Many of us know about the tragic story of Wes Leonard, a student-athlete at Fennville High School outside of Detroit, who after hitting the game winning shot that ensured his basketball team’s perfect season, collapsed and died. This seemingly incomprehensible twist of fate shocked family, friends, and the general community at-large. We were taken by the stories of this fine young man, the feeling of exhilaration of winning in sports, but also the suddenness in which life can be lost.
Teammates hoist Wes Leonard up after he hit the game-winning basket, March 3, 2011 as the Fennville (Mich.) Blackhawks celebrate their victory against the Bridgman Bees, bringing their record to 20-0. (AP)
In addition to this mix of emotions, what Wes’s story brings to the forefront is discussion of how we can possibly do more to at least minimize the risk of this happening again. We came across an initiative that is addressing the issue of sudden cardiac arrest (SCA), an initiative that could possibly be replicated around the country. What will be needed, as seen in the efforts of the Ranney School, is a multi-party approach that includes the school, parents, companies, and non-profits working together to educate upfront and be ready if a student is in need of emergency help. We are seeing such an approach employed in other areas of sport and development and are confident we will see success at Ranney and other schools and communities around the country.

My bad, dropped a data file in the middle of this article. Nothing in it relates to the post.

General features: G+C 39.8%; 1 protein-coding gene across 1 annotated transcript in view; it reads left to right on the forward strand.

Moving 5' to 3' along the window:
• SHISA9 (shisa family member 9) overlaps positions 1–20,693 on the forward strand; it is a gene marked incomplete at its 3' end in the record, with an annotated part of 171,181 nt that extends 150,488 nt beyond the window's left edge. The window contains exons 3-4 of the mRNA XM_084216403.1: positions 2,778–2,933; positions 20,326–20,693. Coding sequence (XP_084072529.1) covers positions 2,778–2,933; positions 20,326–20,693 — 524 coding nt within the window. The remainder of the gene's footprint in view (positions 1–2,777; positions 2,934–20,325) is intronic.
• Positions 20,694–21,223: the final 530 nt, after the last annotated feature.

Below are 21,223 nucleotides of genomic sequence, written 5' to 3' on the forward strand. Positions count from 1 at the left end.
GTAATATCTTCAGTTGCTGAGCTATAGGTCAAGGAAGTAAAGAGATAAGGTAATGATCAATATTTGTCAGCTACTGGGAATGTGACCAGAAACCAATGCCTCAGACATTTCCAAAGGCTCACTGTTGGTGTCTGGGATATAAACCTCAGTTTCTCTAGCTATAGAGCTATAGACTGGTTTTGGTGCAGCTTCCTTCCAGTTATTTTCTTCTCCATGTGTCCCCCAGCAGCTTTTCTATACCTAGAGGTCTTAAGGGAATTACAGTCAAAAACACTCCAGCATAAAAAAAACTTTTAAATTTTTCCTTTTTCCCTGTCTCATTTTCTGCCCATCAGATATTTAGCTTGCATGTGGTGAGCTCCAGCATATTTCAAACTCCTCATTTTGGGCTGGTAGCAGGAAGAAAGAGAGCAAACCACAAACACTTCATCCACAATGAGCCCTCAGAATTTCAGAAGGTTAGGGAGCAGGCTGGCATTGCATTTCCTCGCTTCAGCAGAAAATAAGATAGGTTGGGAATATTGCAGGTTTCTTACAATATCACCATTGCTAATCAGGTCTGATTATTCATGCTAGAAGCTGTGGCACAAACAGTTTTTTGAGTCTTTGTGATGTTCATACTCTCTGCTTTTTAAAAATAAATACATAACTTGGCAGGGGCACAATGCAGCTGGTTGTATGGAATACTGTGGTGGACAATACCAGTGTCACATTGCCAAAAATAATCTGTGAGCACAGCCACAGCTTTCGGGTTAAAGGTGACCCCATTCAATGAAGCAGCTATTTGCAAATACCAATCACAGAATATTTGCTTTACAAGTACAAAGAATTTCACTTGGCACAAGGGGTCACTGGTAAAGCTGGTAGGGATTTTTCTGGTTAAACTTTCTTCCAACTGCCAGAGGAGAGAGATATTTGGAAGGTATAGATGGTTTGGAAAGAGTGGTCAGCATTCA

To read the full release at PR Newsire, “Ranney Promotes Healthy Initiatives and State-of-the-Art Heart Screenings for Athletes,” please click here. An excerpt is included below.
Ranney School recently announced a series of heart-healthy initiatives that launched during American Heart Awareness Month and will continue throughout the school year. Most significant is the chance for Ranney spring varsity athletes to receive state-of-the-art cardiology screenings on campus designed to identify and evaluate dangerous heart murmurs that can lead to sudden cardiac arrest (SCD) in young athletes. Although SCD in young athletes is rare, Ranney is taking the initiative to educate its athletes and their families at a time when SCD continues to make national headlines and has caused great concern.
According Shant Hovnanian, Chairman of Zargis Medical Inc., Ranney is the first school to take part in the “Project HeartRox” outreach program aimed to bring this technology to thousands of schools nationwide and help eliminate SCD among athletes in our schools. “Ranney’s collaboration with a local medical center, medical personnel and nonprofit health organizations is a model for other schools to follow,” Hovnanian said. He also referenced the American Heart Association’s 12-step screening process, which may also help reduce SCD.